Plague of the Cybermen
Roots: Frankenstein. There are quotations from Hamlet and Queen's "Bohemian Rhapsody".
Dialogue Triumphs: School teacher Olga tells the Doctor “No one enjoys my company. I make the children learn when they want to go out and play, and I remind the adults of how little they know.”
Continuity: The Cyber ship uses a Hapthoid reactor unit. It is a colonisation ship that crashed in Klimtenburg generations earlier [given the date, these Cybermen must either have travelled in time from the future, or be members of CyberFaction pre-The Invasion. Since they have metal hands, they can't be an advance group of CyberMondasians as in The Silver Turk]. The reactor housing shattered on impact. The Cybermen partially convert wolves to use as guard here. Those damaged in the crash use body parts from human corpses to replace their own missing limbs. These Cybermen are vulnerable to radiation, which messes up their intra-cybernetic communication relays. They seed clouds to create storms here, using the electrical energy of the lightening to recharge. After the Cybermen are destroyed, the damaged Cyber ship is left in the tunnels below Klimtenburg to "rot down".
The Doctor drinks water in the tavern. He carries radiation-proof yellow bags in his pocket. He has blue anti-radiation pills. He uses the sonic screwdriver to agitate air molecules to try and confuse the wolves' senses. He has a napkin from the Titanic in his pocket (see The Left-Handed Hummingbird).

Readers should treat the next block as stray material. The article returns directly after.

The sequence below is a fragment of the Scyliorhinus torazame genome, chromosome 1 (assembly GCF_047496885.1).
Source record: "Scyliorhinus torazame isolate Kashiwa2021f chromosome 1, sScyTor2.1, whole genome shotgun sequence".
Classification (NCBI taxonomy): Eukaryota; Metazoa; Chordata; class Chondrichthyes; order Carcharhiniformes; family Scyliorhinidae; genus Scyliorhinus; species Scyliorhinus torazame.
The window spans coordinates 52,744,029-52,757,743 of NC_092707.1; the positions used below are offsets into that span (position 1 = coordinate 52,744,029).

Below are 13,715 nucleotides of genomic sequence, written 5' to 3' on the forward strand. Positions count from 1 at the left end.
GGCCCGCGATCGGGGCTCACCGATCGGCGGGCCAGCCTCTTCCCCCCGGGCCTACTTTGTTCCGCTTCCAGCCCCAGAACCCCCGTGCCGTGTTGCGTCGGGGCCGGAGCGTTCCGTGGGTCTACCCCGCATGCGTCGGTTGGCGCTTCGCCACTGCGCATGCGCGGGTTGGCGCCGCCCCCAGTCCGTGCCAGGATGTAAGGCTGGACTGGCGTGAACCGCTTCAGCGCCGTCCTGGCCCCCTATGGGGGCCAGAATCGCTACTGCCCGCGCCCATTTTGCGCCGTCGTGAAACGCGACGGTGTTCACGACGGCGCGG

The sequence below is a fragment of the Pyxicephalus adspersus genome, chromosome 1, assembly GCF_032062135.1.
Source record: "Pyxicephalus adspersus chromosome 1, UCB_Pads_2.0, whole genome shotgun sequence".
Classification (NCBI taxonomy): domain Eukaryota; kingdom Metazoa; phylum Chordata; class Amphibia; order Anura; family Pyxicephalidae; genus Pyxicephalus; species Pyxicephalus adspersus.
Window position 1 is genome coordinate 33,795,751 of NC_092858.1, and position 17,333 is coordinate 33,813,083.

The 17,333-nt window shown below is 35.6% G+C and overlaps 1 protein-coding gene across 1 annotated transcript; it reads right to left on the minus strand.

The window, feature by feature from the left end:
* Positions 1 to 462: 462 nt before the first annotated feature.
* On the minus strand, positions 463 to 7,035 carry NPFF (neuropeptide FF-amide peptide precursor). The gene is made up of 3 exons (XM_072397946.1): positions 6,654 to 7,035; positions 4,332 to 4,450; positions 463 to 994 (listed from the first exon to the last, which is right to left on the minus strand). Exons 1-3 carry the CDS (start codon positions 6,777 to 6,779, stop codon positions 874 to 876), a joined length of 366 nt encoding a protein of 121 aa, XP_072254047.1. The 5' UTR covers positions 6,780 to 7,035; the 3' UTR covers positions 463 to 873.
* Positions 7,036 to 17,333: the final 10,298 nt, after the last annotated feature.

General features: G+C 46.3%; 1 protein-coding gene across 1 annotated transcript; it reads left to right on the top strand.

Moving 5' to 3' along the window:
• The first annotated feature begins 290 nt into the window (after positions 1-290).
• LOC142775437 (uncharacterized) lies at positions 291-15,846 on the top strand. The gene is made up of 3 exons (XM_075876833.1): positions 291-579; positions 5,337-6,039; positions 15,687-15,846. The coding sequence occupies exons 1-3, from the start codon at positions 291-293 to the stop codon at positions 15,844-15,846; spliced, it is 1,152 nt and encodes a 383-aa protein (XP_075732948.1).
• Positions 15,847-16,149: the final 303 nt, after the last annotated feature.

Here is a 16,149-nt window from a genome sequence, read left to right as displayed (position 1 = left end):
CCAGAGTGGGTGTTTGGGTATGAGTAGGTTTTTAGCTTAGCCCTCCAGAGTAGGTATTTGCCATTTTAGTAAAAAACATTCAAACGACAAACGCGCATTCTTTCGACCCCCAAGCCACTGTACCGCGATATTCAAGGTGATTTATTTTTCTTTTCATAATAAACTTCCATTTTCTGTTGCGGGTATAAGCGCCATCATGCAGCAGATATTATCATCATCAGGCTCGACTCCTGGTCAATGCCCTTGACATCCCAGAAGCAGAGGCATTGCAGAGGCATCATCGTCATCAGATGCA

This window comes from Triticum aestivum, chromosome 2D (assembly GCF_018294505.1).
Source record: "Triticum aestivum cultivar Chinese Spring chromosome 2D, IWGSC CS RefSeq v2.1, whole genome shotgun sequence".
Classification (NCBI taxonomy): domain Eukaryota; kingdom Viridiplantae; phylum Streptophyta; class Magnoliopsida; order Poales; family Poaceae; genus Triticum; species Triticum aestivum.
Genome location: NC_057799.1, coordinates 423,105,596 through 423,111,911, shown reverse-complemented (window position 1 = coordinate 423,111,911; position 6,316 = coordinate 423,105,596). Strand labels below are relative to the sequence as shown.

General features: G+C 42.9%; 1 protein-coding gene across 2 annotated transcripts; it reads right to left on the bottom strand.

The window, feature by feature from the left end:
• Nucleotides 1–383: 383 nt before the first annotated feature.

Proximity to Hapthoid radiation is only lethal to humans over a prolonged period of time.
Links: The Tenth Planet (Cybermen being vulnerable to radiation). The Doctor recalls the tombs on Telos (The Tomb of the Cybermen). The Doctor mentions Karn (The Brain of Morbius).
Location: Klimtenburg, the 19th century.
Unrecorded Adventures: The Doctor has been to Great Yarmouth and Margate. He knew Sir Thomas de Rosemont.
The Bottom Line: “They don’t get sick or ill. Cybermen don’t get plague. They are plague.” Workmanlike, but unspectacular, which is a shame given the rarity of novels featuring the Cybermen. For the fannish, the lack of explanation for anachronistic Cybermen is irritatingly distracting. Still, Richards writes the Eleventh Doctor well and Olga makes an effective pseudo-companion.